When a manufacturer creates and distributes a product, it has a duty to notify consumers of any potential hazards or risks that using that product carries. If an injury occurs as a direct result of such notification, the manufacturer is guilty of failure to warn, and victims may hold the manufacturer liable for damages in a product liability case.
In the event that the risk associated with using a product is obvious, a manufacturer usually does not need to warn of the risk. For example, the manufacturer of a candle may not need to provide a warning that a candle, when lit, can cause a burn injury.
Take note, however, that what is obvious to one party may not be obvious to another, such as the famous example of the spilled hot McDonald’s coffee. While most people would assume coffee is hot, a victim held the company liable for burn injuries caused by the coffee, in part due to the lack of a warning label.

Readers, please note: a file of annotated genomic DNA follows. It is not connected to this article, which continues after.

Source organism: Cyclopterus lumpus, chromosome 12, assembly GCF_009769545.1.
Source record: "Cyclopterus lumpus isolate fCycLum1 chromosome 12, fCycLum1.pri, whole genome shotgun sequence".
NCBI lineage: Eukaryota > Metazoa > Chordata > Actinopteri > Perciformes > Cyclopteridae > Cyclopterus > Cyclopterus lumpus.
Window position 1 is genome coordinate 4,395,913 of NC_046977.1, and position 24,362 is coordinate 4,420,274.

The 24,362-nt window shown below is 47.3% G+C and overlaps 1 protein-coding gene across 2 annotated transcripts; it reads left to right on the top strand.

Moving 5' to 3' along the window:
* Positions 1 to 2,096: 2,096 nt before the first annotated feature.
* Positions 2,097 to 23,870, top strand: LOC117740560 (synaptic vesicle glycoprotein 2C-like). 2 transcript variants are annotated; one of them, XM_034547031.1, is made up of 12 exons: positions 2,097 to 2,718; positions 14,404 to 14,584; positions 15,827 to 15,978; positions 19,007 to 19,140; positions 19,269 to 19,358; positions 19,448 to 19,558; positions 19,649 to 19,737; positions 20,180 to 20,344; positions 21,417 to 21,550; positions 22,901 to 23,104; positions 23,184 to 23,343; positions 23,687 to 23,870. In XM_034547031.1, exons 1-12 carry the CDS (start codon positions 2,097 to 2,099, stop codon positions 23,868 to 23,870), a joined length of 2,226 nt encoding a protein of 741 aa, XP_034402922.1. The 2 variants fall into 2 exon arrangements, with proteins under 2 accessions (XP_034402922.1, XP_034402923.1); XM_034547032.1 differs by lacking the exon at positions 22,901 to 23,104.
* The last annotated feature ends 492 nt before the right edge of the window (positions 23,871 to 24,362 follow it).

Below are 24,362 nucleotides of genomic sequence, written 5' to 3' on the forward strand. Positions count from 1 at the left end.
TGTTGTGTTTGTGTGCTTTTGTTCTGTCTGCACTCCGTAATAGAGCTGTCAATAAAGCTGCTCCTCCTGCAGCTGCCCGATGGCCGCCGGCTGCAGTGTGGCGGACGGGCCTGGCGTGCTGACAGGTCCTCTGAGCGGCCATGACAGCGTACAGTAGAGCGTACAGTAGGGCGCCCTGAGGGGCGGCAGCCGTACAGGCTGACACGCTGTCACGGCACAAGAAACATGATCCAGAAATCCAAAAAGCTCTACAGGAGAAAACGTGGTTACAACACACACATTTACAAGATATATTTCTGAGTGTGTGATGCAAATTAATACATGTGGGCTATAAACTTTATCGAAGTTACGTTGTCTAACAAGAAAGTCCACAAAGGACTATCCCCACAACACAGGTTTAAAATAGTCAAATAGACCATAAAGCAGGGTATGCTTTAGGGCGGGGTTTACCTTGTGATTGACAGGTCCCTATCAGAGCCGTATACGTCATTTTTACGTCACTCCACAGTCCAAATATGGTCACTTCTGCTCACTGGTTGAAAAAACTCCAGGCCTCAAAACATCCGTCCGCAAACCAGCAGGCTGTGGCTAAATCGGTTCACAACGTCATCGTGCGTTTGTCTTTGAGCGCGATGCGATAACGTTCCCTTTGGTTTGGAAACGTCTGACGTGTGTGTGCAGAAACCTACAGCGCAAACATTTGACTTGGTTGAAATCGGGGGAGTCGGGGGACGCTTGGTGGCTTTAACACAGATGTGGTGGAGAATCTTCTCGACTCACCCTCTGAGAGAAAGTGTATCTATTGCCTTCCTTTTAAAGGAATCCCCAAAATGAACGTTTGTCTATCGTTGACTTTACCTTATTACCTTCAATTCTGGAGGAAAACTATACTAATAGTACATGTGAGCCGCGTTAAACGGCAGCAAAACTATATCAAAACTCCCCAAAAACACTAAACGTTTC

However, when the risk is not obvious or predictable, product liability laws require a manufacturer to provide a warning. For example, pharmaceutical manufacturers of any potentially dangerous drugs that cause any side effects must make the effects known.
Even though the effects are mostly known, tobacco companies—defendants in one of the most famous failures to warn mass torts in history—must still provide a warning label about the cancer-causing effects of smoking on the packaging.
Failure to warn cases are negligence-based product liability cases. The elements of these cases are as follows.
If victims can prove the points above, they can hold the manufacturer liable for any injuries they suffered from using the product.
If you suffered injuries from a product that did not contain an adequate warning label unveiling associated risks of using the product, you may be eligible for damages. Contact the Law Office of Julie Johnson PLLC to schedule a consultation today to learn more about pursuing damages. Call Julie Johnson now at 214-290-8001.